Why I want to be a teacher-2

 

Weekly Self Reflection For Student Teachers

→Self-Reflection:

Why is self-reflection so important in teaching?

when we teach we learn about what works and what doesn’t work by using self-reflection. Teach a lesson, a day, a week and look back and take the time to examine what worked well, and what didn’t work.

Here are some questions to ask:

  • How did the students respond? Was the lesson too hard, too easy? How would you present the materials or lesson differently next time?
  • How are you feeling physically and emotionally? Are issues in your personal life creeping into the classroom? Are you able to leave stress from home at home?

Every facet of teaching and education including the teacher’s cognitive, psychological, social/emotional and professional characteristics can be reflected upon. How you show up in your classroom and your school matters! Every facet of you as a person and teacher impacts your students and the whole school is impacted on some level.

How you show up in your classroom and your school matters!

When we prepare to review dispositions of our pre-service teachers with self-reflection in mind, we have the following rubric and scale:

Take a look at this scale and see how you would rate yourself right now…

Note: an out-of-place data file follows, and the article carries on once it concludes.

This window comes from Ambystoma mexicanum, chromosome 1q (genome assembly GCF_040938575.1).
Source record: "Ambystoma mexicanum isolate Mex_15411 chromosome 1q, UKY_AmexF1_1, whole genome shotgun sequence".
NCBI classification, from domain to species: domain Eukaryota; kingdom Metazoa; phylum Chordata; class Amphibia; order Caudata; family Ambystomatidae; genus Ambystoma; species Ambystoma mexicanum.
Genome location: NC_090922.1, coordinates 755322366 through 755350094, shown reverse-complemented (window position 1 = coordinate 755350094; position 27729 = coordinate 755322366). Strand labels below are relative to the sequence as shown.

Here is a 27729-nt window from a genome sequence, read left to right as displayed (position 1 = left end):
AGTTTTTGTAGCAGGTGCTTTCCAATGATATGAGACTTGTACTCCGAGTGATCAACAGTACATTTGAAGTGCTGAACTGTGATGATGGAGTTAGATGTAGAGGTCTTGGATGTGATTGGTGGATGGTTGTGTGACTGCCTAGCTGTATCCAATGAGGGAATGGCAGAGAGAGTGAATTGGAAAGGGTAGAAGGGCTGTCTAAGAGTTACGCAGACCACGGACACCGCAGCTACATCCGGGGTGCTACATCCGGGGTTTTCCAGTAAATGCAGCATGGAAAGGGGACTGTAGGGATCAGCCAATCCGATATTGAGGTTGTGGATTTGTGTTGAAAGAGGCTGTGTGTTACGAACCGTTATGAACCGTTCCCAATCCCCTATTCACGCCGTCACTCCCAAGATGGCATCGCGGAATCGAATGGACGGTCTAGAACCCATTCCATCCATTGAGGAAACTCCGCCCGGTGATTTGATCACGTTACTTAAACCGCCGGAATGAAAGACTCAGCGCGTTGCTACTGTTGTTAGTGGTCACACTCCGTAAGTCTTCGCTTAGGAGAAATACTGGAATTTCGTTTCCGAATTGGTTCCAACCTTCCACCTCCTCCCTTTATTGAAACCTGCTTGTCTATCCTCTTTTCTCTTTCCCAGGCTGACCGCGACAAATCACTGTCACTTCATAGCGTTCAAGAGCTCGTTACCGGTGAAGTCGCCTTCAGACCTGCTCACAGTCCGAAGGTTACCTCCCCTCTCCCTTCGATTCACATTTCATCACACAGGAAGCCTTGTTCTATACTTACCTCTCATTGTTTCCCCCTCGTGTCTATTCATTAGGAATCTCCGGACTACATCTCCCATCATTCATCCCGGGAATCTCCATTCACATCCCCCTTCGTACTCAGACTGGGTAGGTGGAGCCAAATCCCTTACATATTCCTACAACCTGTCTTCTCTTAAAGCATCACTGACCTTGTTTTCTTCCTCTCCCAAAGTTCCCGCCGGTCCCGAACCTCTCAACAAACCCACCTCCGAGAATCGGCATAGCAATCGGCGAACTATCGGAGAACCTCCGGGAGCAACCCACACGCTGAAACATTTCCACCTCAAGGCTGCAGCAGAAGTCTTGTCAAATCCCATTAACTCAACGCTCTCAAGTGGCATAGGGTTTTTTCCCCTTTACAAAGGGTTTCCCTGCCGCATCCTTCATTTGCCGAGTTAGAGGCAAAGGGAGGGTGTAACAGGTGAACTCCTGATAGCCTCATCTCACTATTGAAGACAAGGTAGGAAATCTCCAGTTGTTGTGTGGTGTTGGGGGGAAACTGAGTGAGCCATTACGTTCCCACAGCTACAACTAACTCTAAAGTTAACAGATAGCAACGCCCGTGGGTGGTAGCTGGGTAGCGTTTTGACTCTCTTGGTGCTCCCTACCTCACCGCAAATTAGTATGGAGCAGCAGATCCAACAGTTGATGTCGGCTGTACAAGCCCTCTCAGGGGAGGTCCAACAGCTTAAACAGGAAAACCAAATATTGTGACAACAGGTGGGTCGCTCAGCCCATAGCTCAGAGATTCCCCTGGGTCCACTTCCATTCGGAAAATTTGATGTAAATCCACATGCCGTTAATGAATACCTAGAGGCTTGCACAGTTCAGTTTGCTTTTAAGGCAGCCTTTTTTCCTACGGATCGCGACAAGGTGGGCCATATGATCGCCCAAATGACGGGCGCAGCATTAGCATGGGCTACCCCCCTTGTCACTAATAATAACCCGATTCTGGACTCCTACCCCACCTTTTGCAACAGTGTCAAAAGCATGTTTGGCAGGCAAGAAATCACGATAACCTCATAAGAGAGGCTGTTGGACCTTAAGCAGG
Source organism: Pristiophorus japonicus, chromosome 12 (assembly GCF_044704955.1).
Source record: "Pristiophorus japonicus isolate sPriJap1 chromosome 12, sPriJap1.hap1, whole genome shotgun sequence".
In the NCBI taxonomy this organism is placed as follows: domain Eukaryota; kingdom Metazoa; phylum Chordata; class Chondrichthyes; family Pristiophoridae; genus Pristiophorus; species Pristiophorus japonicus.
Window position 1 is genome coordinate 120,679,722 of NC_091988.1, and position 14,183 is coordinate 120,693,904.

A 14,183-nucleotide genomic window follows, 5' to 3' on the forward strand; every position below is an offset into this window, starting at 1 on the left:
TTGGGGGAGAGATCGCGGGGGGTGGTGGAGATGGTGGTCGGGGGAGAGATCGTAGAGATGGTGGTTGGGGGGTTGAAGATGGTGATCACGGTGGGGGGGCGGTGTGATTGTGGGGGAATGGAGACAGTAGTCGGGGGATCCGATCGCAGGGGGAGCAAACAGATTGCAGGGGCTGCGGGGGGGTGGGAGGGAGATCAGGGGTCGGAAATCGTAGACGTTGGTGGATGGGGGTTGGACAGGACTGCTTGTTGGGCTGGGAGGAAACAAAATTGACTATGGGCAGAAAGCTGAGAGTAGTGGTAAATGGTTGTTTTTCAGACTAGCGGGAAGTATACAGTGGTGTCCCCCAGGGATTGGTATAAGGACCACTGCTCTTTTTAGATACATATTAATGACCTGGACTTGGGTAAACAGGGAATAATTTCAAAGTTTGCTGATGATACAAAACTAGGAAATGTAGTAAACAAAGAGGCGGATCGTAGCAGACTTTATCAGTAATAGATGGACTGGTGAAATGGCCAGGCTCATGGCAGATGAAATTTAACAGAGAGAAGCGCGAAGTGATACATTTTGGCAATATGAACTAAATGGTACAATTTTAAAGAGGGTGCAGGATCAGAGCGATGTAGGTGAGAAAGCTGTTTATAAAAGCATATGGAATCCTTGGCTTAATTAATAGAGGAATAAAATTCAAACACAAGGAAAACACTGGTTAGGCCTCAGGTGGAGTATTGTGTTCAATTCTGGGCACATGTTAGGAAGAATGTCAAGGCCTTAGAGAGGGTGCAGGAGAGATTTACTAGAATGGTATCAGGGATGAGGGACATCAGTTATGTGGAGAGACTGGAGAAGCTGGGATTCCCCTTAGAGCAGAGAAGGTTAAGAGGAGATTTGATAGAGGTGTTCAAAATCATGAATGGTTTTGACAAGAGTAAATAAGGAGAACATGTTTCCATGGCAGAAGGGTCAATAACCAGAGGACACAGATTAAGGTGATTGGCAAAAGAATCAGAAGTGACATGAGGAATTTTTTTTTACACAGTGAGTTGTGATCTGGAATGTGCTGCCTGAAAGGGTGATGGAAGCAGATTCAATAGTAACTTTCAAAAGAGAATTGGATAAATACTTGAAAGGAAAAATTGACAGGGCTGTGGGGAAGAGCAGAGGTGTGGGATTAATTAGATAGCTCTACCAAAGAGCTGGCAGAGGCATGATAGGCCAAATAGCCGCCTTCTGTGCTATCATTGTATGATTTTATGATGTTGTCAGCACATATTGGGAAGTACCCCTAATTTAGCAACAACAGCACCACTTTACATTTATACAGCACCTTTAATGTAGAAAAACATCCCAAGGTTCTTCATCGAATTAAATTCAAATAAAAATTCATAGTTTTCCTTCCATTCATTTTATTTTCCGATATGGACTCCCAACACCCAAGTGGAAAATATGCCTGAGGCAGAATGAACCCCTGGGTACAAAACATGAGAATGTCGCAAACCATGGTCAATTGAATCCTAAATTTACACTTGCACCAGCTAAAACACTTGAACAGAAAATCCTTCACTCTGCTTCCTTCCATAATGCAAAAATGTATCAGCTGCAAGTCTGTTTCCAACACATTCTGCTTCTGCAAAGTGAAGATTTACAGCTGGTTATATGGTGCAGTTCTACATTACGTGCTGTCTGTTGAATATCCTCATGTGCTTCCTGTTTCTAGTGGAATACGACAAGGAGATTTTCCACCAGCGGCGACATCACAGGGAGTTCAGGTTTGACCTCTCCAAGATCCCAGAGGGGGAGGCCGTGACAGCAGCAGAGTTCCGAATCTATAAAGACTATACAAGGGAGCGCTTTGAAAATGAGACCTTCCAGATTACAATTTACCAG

Screen Shot 2018-09-18 at 5.17.03 PM

We always want to see ourselves with a growth mindset and as a person who can grow and develop new skills.

Are you a person who is willing to put in the work to self-reflect so you can grow personally or professionally? If so how are you self-reflecting?

One student teacher I had two years ago said he had a long drive home from his student teaching placement. He took this long commute to run through his school day. He would think about the areas of the day that went well and the areas of the day that he would do differently next time. One suggestion I had for him is to have some type of journal or log to eventually (after he is done driving:) record those thoughts. Even though you think you would never forget them, the year is so full and there is no way to remember everything.